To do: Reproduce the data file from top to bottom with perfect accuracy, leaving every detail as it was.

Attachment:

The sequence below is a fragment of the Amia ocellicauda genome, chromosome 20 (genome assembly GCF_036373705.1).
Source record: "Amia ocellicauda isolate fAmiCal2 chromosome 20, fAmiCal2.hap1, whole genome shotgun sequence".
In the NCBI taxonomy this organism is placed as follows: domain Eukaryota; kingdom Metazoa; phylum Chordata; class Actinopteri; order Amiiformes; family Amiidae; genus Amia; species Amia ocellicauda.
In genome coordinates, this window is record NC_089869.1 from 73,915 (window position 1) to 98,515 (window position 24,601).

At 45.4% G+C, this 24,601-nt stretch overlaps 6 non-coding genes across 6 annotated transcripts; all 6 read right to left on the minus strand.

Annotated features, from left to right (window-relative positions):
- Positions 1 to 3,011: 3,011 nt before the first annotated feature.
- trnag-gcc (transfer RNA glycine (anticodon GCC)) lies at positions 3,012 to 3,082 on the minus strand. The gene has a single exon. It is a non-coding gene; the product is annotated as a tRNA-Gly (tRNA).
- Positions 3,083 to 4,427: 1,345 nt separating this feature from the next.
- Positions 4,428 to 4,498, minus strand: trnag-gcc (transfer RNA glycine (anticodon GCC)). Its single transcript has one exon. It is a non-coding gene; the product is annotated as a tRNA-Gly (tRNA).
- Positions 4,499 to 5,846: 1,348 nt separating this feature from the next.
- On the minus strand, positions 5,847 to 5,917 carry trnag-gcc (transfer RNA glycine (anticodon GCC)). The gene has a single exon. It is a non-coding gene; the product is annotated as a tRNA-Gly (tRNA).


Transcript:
The sequence below is a fragment of the Amia ocellicauda genome, chromosome 20 (genome assembly GCF_036373705.1).
Source record: "Amia ocellicauda isolate fAmiCal2 chromosome 20, fAmiCal2.hap1, whole genome shotgun sequence".
In the NCBI taxonomy this organism is placed as follows: domain Eukaryota; kingdom Metazoa; phylum Chordata; class Actinopteri; order Amiiformes; family Amiidae; genus Amia; species Amia ocellicauda.
In genome coordinates, this window is record NC_089869.1 from 73,915 (window position 1) to 98,515 (window position 24,601).

At 45.4% G+C, this 24,601-nt stretch overlaps 6 non-coding genes across 6 annotated transcripts; all 6 read right to left on the minus strand.

Annotated features, from left to right (window-relative positions):
- Positions 1 to 3,011: 3,011 nt before the first annotated feature.
- trnag-gcc (transfer RNA glycine (anticodon GCC)) lies at positions 3,012 to 3,082 on the minus strand. The gene has a single exon. It is a non-coding gene; the product is annotated as a tRNA-Gly (tRNA).
- Positions 3,083 to 4,427: 1,345 nt separating this feature from the next.
- Positions 4,428 to 4,498, minus strand: trnag-gcc (transfer RNA glycine (anticodon GCC)). Its single transcript has one exon. It is a non-coding gene; the product is annotated as a tRNA-Gly (tRNA).
- Positions 4,499 to 5,846: 1,348 nt separating this feature from the next.
- On the minus strand, positions 5,847 to 5,917 carry trnag-gcc (transfer RNA glycine (anticodon GCC)). The gene has a single exon. It is a non-coding gene; the product is annotated as a tRNA-Gly (tRNA).